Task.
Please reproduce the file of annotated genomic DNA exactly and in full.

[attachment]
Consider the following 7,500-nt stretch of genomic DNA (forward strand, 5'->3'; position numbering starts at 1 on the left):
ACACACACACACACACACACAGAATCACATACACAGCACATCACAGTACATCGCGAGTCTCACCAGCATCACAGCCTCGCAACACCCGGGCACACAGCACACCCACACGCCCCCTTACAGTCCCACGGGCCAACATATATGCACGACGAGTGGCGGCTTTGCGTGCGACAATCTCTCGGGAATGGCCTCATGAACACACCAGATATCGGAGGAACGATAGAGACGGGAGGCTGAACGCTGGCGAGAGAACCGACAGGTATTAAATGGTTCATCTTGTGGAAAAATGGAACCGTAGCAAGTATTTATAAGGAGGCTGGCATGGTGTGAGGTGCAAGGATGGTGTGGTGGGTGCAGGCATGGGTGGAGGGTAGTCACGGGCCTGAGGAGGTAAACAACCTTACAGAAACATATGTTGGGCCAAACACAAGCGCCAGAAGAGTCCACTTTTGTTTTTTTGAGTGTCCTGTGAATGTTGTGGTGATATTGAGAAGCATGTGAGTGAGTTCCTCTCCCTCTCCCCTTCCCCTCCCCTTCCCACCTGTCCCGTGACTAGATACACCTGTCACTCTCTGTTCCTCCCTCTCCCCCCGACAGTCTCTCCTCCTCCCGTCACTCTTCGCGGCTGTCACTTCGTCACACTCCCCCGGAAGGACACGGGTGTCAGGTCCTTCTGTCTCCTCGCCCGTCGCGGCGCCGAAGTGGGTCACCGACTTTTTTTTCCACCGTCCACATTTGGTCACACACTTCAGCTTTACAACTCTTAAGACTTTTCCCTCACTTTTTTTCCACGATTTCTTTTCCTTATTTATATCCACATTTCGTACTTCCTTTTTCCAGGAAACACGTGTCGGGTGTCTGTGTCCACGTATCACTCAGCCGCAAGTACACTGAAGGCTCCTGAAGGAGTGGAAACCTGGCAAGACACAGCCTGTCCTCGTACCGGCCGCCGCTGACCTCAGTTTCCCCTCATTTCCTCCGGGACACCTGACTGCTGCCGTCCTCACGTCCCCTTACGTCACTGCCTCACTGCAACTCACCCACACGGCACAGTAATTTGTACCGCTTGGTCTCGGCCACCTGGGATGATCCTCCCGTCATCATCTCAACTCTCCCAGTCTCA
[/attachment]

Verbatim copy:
Consider the following 7,500-nt stretch of genomic DNA (forward strand, 5'->3'; position numbering starts at 1 on the left):
ACACACACACACACACACACAGAATCACATACACAGCACATCACAGTACATCGCGAGTCTCACCAGCATCACAGCCTCGCAACACCCGGGCACACAGCACACCCACACGCCCCCTTACAGTCCCACGGGCCAACATATATGCACGACGAGTGGCGGCTTTGCGTGCGACAATCTCTCGGGAATGGCCTCATGAACACACCAGATATCGGAGGAACGATAGAGACGGGAGGCTGAACGCTGGCGAGAGAACCGACAGGTATTAAATGGTTCATCTTGTGGAAAAATGGAACCGTAGCAAGTATTTATAAGGAGGCTGGCATGGTGTGAGGTGCAAGGATGGTGTGGTGGGTGCAGGCATGGGTGGAGGGTAGTCACGGGCCTGAGGAGGTAAACAACCTTACAGAAACATATGTTGGGCCAAACACAAGCGCCAGAAGAGTCCACTTTTGTTTTTTTGAGTGTCCTGTGAATGTTGTGGTGATATTGAGAAGCATGTGAGTGAGTTCCTCTCCCTCTCCCCTTCCCCTCCCCTTCCCACCTGTCCCGTGACTAGATACACCTGTCACTCTCTGTTCCTCCCTCTCCCCCCGACAGTCTCTCCTCCTCCCGTCACTCTTCGCGGCTGTCACTTCGTCACACTCCCCCGGAAGGACACGGGTGTCAGGTCCTTCTGTCTCCTCGCCCGTCGCGGCGCCGAAGTGGGTCACCGACTTTTTTTTCCACCGTCCACATTTGGTCACACACTTCAGCTTTACAACTCTTAAGACTTTTCCCTCACTTTTTTTCCACGATTTCTTTTCCTTATTTATATCCACATTTCGTACTTCCTTTTTCCAGGAAACACGTGTCGGGTGTCTGTGTCCACGTATCACTCAGCCGCAAGTACACTGAAGGCTCCTGAAGGAGTGGAAACCTGGCAAGACACAGCCTGTCCTCGTACCGGCCGCCGCTGACCTCAGTTTCCCCTCATTTCCTCCGGGACACCTGACTGCTGCCGTCCTCACGTCCCCTTACGTCACTGCCTCACTGCAACTCACCCACACGGCACAGTAATTTGTACCGCTTGGTCTCGGCCACCTGGGATGATCCTCCCGTCATCATCTCAACTCTCCCAGTCTCA